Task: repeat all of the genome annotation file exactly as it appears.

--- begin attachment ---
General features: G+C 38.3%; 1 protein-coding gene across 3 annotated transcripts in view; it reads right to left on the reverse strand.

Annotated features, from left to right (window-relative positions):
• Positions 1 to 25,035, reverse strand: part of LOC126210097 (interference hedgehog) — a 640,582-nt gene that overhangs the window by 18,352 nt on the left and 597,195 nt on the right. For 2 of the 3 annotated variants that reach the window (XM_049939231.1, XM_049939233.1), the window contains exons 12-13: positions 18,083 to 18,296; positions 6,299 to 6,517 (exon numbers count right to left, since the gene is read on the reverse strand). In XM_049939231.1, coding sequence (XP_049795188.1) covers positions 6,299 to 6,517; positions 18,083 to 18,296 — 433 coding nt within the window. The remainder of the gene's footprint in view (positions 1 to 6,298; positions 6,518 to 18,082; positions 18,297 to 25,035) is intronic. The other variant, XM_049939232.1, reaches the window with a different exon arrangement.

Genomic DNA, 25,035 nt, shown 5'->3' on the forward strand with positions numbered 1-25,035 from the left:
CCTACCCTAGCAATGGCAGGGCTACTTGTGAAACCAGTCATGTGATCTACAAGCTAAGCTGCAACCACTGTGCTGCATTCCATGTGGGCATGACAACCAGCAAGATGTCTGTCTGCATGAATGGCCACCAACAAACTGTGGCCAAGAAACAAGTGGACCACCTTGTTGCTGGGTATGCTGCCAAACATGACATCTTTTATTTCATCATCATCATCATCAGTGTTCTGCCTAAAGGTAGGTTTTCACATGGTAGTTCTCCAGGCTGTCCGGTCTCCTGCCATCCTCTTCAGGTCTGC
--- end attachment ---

General features: G+C 38.3%; 1 protein-coding gene across 3 annotated transcripts in view; it reads right to left on the reverse strand.

Annotated features, from left to right (window-relative positions):
• Positions 1 to 25,035, reverse strand: part of LOC126210097 (interference hedgehog) — a 640,582-nt gene that overhangs the window by 18,352 nt on the left and 597,195 nt on the right. For 2 of the 3 annotated variants that reach the window (XM_049939231.1, XM_049939233.1), the window contains exons 12-13: positions 18,083 to 18,296; positions 6,299 to 6,517 (exon numbers count right to left, since the gene is read on the reverse strand). In XM_049939231.1, coding sequence (XP_049795188.1) covers positions 6,299 to 6,517; positions 18,083 to 18,296 — 433 coding nt within the window. The remainder of the gene's footprint in view (positions 1 to 6,298; positions 6,518 to 18,082; positions 18,297 to 25,035) is intronic. The other variant, XM_049939232.1, reaches the window with a different exon arrangement.

Genomic DNA, 25,035 nt, shown 5'->3' on the forward strand with positions numbered 1-25,035 from the left:
CCTACCCTAGCAATGGCAGGGCTACTTGTGAAACCAGTCATGTGATCTACAAGCTAAGCTGCAACCACTGTGCTGCATTCCATGTGGGCATGACAACCAGCAAGATGTCTGTCTGCATGAATGGCCACCAACAAACTGTGGCCAAGAAACAAGTGGACCACCTTGTTGCTGGGTATGCTGCCAAACATGACATCTTTTATTTCATCATCATCATCATCAGTGTTCTGCCTAAAGGTAGGTTTTCACATGGTAGTTCTCCAGGCTGTCCGGTCTCCTGCCATCCTCTTCAGGTCTGC